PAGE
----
The cold hit Amatullah like a ton of bricks. Shivering, she got out of bed, only to be pulled back by a dozen tubes up her nostrils. She was still in hospital. She scrunched her eyes up, and took a deep breath. She paced backwards and got back into her bed, wincing as her elbow touched her stomach area. She looked around, seeing that nearly all the lights were switched off save a few in the corridor.
Her room was quite big with a big window overlooking the city. There were two chairs, one on either side of her bed, and a big machine next to her head.
She sighed, willing the pain in her head to go away. She closed her eyes again, trying the “breathing in” technique again, but as she tried to take a deep breath, she felt something blocking her nose. Her hand automatically reached her nose, and tried to remove anything that was preventing that deep breath that she needed so much. She felt something attached to her somehow, something plastic, and she pulled at it, trying to rid it of her. She screamed in agony when she realised that it was the tube that was “conveniently” placed in her nose.
Someone jumped up frantically beside her, and tried to comfort her in a very non-comforting voice. It was Abdullah.
“Shh, what happened? He whispered, holding her head against his chest.
“I had a bad dream,” she mumbled, sniffing in the familiar scent of her brother.
“It’s all going to be alright, o.k? You just sleep.”
“There was a man in the dream.” Amatullah said, feeling Abdullah tense his muscles.
“What happened?” He said sharply.
“The man tried to kill me,” Amatullah said, keeping back a sob.
Abdullah felt her body shake, and wrapped his arms tighter around her. “Shh, it was just a dream.”
Amatullah sniffed again, moving away from his comforting arms. She sat up straight and looked straight into Abdullah’s eyes.
“Abdullah, the man was Jamie.”
Jamie jolted awake, breathing fast. He felt around him for his lamp, and closed his eyes tight when it switched on. He opened his eyes slightly, and reached for the dial to lower the power of the light that was emanating from the lamp. His eyes opened as the light dimmed, and he saw his mobile flashing.
He sighed, pressing the “accept” button. He was met with a deep voice which seemed very awake.
“Are you Jamie?”
“Can you open the door?”
Jamie’s eyebrows furrowed, and he listened out for the doorbell. There it was.
That’s weird, he thought to himself. Normally, he was complaining that the doorbell was too loud for its own good. Now it was doing the opposite.
He walked to the door calmly, kidding himself that he wasn’t scared. His hand placed itself on the handle, and he was about to push it, but it lingered there for a second, hesitating. Finally, his nerve told him to just open the door and get it over with done with.
The door swung open, a gust of wind overpowering Jamie’s pull. There stood a man with a small beard, and a white thobe and white hat.
He shivered in the breeze that the night provided, and stuck out his hand.
Jamie looked him up and down, and sniggered, his eyes getting used to the light. As his gaze travelled back to his face, his sniggering stopped. It was a man of this community. It was a white man.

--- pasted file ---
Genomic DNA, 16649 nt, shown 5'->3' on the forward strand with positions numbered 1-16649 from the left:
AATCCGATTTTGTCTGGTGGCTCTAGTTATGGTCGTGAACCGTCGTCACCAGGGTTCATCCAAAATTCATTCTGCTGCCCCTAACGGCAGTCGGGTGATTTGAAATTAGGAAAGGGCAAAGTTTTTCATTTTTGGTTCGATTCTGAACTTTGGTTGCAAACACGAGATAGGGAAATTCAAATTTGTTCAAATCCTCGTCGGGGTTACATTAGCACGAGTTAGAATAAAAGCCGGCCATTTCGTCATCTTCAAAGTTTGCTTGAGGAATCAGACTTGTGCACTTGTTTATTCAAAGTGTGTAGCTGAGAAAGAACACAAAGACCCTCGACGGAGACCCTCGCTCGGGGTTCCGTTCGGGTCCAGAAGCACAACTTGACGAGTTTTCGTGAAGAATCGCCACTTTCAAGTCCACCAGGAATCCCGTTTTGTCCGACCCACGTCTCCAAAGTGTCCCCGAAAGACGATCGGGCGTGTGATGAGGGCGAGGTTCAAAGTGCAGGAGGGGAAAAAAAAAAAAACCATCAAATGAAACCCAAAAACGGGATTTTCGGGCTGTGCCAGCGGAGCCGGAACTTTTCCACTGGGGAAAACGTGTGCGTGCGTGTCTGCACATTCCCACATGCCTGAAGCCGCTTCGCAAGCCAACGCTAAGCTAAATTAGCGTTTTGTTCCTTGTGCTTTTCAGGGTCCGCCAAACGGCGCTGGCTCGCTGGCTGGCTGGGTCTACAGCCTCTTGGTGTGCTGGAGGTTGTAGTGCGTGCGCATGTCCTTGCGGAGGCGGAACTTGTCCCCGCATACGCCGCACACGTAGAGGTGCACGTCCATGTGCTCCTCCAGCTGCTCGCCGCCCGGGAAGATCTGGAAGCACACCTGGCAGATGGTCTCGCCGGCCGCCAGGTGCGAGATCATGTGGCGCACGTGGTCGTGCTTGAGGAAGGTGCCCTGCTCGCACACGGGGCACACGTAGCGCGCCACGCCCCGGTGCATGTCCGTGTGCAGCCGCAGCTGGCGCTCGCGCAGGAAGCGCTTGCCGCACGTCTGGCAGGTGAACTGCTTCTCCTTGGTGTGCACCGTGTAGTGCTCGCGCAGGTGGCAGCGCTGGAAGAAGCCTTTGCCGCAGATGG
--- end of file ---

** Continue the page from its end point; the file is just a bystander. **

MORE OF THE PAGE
The man’s hand had faltered by now, falling back to his side. Jamie – suddenly being all respective now that he saw that the man was white- stuck his hand out instead.
“Jamie.” Said Jamie. “Nice to meet you.”
“An honour.” The man said back, “Oh, and Kevin.” He smiled
Abdullah looked at her carefully, taking in the words she just said.
“Jamie?” He asked, “The guy who used to be your best friend?”
Amatullah nodded, her eyes big.
Abdullah took a deep breath in and shook his head, his eyes closed. “Forget about this guy Amatullah. He’s not worth it. At all.”
“So Kevin, when did you revert to Islam?” Jamie said, the word Islam heavy on his tongue.
They were sat in Jamie’s living room, the beige walls giving into dirt, and the brown carpet scuffed and dirty. Jamie had let Kevin in, and enquired about his strange code of dress.
Kevin had let him know that after a couple of VERY long sessions with a boy named Idris, he had seen the light of this beautiful religion, and had decided to convert.
Jamie pretended to look interested as he delved into why Jamie should turn Muslim, when really; all he was thinking about was the reason behind this man’s appearance. Was it just to turn him Muslim?
“… and you can find a lot of great information of the miracles of the Quran on a lot of various websites, I mean the miracles are the best part in my opinion, that’s what made my eyes open and look really deeply in-” Kevin was cut off half way, interrupted by a very annoyed Jamie who wanted to sleep.
“Why are you here?” He said, blunt and to the point.
“Ah.” Kevin paused, comically putting his finger on his chin. “I hear you have a friend called Amatullah.” He paused again, waiting for Jamie’s reply.
“Yeah… and?” Jamie shook his head, holding up his hands in question.
“Well, my friend Abdullah is his sister, and I did a very bad thing to him. I need you to get through to the hospital and into their ward or room with Amatullah giving you permission.” He smiled nervously, awaiting the answer.
“Oof. Asking quite a lot aren’t you?” Jamie said, smiling devilishly.
Kevin looked at his hands sheepishly, intertwining them, and then separating them. He did this about seven times before he looked up inquiry masking his eyes.
“Well, are you going to…” He said, breathing in deeply.
Jamie sighed, weighing his options. If he didn’t then he would be able to sleep, and never see this odd man again, but if he did then he would get to see Amatullah, and maybe explain to her his feelings.
“Yes,” He said, “I’ll do it.”
Amatullah flopped back onto the bed, being careful not to pull on any of the tubes.
“Urgh, what are these tubes for anyways?” she said, twitching her nose.
Abdullah sat down on the chair next hers. “They’re for your food. The food goes form this bag,” he pointed up, “through this tube, through your nose and into your stomach.” He said, in a very matter-of-fact way.
Amatullah’s eyes widened in horror. “But… but I can eat!” she said, almost defensively, and picked up a chocolate bar, eating it as if it was evidence.